Forum Paper

Arthropod-Plant Interactions

, Volume 4, Issue 1, pp 1-6

First online:

Why do many galls have conspicuous colors? A new hypothesis

  • M. InbarAffiliated withDepartment of Evolutionary & Environmental Biology, Faculty of Science and Science Education, University of Haifa Email author 
  • , I. IzhakiAffiliated withDepartment of Evolutionary & Environmental Biology, Faculty of Science and Science Education, University of Haifa
  • , A. KoplovichAffiliated withDepartment of Evolutionary & Environmental Biology, Faculty of Science and Science Education, University of Haifa
  • , I. LupoAffiliated withDepartment of Evolutionary & Environmental Biology, Faculty of Science and Science Education, University of Haifa
  • , N. SilanikoveAffiliated withInstitute of Animal Science, Agricultural Research Organization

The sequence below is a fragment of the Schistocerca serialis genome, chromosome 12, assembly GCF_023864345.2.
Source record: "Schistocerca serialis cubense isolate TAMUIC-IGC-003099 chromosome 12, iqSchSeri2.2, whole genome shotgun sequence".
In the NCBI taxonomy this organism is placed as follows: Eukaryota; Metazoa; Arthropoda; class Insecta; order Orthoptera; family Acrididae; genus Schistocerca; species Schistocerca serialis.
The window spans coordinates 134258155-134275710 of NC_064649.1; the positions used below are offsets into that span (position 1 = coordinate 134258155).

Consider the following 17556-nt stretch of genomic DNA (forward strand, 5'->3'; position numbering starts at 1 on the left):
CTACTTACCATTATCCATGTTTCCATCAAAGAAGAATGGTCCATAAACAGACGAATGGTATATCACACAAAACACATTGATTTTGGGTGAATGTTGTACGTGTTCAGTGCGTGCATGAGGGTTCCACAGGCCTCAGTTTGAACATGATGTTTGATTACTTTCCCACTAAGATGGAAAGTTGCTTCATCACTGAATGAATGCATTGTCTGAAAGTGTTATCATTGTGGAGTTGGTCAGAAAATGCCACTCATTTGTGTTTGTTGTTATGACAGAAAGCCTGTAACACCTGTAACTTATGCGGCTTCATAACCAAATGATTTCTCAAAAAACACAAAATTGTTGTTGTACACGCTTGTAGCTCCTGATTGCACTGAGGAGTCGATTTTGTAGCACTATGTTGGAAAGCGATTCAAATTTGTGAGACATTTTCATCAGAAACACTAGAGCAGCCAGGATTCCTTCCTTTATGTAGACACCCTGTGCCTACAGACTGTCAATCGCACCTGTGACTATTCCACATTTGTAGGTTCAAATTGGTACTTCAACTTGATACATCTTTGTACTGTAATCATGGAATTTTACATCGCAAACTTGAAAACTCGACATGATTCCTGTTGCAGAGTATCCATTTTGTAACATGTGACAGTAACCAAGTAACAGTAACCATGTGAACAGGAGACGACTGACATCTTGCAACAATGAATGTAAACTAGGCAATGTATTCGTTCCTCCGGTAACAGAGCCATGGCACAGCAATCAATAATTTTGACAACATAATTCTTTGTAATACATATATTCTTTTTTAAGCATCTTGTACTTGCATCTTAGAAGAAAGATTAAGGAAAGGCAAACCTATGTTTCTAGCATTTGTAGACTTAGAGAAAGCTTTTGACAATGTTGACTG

• , T. GlasserAffiliated withInstitute of Animal Science, Agricultural Research Organization
  • , Y. GerchmanAffiliated withDepartment of Science Education - Biology, Faculty of Science and Science Education, University of Haifa, Oranim
  • , A. PerevolotskyAffiliated withDepartment of Natural Resources, Institute of Field Crops, Agricultural Research Organization
  • , S. Lev-YadunAffiliated withDepartment of Science Education - Biology, Faculty of Science and Science Education, University of Haifa, Oranim

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Abstract

Galls are abnormal plant growth induced by various parasitic organisms, mainly insects. They serve as “incubators” for the developing insects in which they gain nutrition and protection from both abiotic factors and natural enemies. Galls are typically armed with high levels of defensive secondary metabolites. Conspicuousness by color, size and shape is a common gall trait. Many galls are colorful (red, yellow etc.) and therefore can be clearly distinguished from the surrounding host plant organs. Here we outlined a new hypothesis, suggesting that chemically protected galls which are also conspicuous are aposematic. We discuss predictions, alternative hypotheses and experimental tests of this hypothesis.

Keywords

Aposematism Chemical defense Extended phenotype Plant manipulation Warning coloration